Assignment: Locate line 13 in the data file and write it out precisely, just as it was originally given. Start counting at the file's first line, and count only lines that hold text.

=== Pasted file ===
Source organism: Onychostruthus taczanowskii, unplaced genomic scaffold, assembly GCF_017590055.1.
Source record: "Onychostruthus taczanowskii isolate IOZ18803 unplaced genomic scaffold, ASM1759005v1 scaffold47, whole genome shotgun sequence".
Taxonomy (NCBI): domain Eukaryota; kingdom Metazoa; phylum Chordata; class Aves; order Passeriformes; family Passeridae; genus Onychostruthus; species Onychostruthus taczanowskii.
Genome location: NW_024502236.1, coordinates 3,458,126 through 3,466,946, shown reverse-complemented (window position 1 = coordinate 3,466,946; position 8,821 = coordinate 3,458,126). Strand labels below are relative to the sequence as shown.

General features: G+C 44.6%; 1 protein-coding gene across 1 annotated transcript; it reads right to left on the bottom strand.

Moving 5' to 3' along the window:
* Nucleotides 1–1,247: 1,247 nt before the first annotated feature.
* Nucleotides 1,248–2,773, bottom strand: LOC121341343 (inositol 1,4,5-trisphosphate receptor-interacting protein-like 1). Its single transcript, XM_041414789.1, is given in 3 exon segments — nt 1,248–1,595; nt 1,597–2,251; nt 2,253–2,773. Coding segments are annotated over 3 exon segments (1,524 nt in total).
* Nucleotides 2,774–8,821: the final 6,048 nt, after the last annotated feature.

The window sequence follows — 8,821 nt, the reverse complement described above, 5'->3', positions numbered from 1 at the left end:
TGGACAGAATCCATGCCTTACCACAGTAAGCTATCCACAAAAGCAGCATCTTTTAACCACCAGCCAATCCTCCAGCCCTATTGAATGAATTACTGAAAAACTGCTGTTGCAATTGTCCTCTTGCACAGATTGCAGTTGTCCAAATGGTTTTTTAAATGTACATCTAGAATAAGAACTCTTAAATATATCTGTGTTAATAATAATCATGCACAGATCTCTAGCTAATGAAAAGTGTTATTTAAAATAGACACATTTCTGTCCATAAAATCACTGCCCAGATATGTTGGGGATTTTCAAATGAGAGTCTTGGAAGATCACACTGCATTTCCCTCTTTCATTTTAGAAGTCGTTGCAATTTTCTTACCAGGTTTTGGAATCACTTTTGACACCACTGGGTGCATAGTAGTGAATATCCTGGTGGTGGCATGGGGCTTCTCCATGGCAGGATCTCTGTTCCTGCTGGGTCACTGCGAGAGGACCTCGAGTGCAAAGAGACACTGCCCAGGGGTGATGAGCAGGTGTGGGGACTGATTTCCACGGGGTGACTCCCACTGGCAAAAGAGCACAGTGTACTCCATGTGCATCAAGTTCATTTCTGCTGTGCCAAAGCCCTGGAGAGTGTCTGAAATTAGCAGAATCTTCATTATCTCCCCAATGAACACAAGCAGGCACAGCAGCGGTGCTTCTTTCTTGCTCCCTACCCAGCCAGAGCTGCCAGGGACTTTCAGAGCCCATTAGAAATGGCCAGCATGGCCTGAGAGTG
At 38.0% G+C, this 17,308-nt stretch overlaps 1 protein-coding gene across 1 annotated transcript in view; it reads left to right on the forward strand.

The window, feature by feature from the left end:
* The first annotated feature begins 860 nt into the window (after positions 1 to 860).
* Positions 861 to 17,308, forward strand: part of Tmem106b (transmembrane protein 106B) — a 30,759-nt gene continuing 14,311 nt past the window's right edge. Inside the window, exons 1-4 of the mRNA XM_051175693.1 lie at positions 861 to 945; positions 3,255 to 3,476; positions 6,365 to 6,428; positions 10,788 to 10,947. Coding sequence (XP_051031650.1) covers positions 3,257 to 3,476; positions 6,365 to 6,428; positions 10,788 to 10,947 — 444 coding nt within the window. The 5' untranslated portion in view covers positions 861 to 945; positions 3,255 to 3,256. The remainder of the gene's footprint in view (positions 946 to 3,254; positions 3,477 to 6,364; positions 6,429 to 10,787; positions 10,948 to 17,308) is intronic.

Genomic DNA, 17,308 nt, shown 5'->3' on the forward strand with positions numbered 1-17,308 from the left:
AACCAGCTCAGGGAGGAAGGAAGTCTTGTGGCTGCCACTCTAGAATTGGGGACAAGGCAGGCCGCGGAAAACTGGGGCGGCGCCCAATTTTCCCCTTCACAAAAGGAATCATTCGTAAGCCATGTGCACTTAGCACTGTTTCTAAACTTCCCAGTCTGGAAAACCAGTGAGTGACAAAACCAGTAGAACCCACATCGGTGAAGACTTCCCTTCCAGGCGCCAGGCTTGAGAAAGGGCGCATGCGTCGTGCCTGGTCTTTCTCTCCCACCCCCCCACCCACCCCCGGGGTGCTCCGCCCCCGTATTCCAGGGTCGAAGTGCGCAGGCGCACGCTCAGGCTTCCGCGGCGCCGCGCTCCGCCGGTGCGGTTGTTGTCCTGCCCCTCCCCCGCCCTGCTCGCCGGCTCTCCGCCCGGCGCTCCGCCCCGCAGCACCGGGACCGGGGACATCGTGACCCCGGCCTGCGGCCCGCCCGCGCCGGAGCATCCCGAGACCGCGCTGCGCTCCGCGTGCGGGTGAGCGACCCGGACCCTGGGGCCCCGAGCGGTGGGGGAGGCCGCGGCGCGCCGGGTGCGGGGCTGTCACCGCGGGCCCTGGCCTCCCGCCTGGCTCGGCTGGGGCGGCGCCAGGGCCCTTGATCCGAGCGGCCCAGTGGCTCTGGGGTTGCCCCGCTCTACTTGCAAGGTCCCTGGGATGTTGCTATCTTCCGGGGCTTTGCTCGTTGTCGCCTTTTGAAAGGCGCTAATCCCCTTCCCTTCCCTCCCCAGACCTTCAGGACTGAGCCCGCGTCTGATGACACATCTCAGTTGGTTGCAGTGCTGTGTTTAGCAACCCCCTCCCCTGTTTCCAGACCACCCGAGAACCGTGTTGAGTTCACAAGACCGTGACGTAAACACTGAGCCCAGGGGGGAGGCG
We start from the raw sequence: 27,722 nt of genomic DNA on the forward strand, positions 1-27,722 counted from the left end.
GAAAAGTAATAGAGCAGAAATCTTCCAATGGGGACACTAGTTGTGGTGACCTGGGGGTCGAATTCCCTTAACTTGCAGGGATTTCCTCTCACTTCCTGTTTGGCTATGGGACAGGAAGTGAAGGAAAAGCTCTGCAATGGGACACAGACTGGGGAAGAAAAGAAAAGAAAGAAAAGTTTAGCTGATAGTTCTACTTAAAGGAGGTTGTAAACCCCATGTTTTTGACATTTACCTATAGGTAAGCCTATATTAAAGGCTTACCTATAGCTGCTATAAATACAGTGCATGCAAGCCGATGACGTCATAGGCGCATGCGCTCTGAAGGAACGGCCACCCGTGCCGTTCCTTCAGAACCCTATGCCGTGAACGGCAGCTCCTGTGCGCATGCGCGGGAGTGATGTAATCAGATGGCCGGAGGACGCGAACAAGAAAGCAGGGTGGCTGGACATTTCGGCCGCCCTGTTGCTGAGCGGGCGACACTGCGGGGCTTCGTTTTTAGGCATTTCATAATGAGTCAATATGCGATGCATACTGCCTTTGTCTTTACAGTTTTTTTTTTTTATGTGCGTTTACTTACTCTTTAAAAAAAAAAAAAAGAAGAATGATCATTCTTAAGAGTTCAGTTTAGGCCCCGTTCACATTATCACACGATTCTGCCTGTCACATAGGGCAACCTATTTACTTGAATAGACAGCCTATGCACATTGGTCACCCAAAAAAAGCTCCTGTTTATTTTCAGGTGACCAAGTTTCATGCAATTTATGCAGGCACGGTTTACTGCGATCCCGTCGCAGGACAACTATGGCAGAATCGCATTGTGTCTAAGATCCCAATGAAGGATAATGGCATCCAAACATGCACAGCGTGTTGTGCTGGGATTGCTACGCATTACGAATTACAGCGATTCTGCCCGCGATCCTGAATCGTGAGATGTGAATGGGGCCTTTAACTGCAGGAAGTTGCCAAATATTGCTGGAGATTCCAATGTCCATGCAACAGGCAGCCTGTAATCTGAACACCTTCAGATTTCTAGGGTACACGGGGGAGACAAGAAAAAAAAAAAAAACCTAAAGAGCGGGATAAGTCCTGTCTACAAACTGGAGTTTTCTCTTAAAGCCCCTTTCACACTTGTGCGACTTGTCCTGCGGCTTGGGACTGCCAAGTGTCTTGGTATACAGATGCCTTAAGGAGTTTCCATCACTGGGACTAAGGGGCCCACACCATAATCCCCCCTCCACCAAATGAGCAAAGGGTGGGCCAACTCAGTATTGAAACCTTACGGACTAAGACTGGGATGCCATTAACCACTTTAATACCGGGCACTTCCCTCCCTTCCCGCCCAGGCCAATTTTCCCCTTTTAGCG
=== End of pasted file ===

The window, feature by feature from the left end: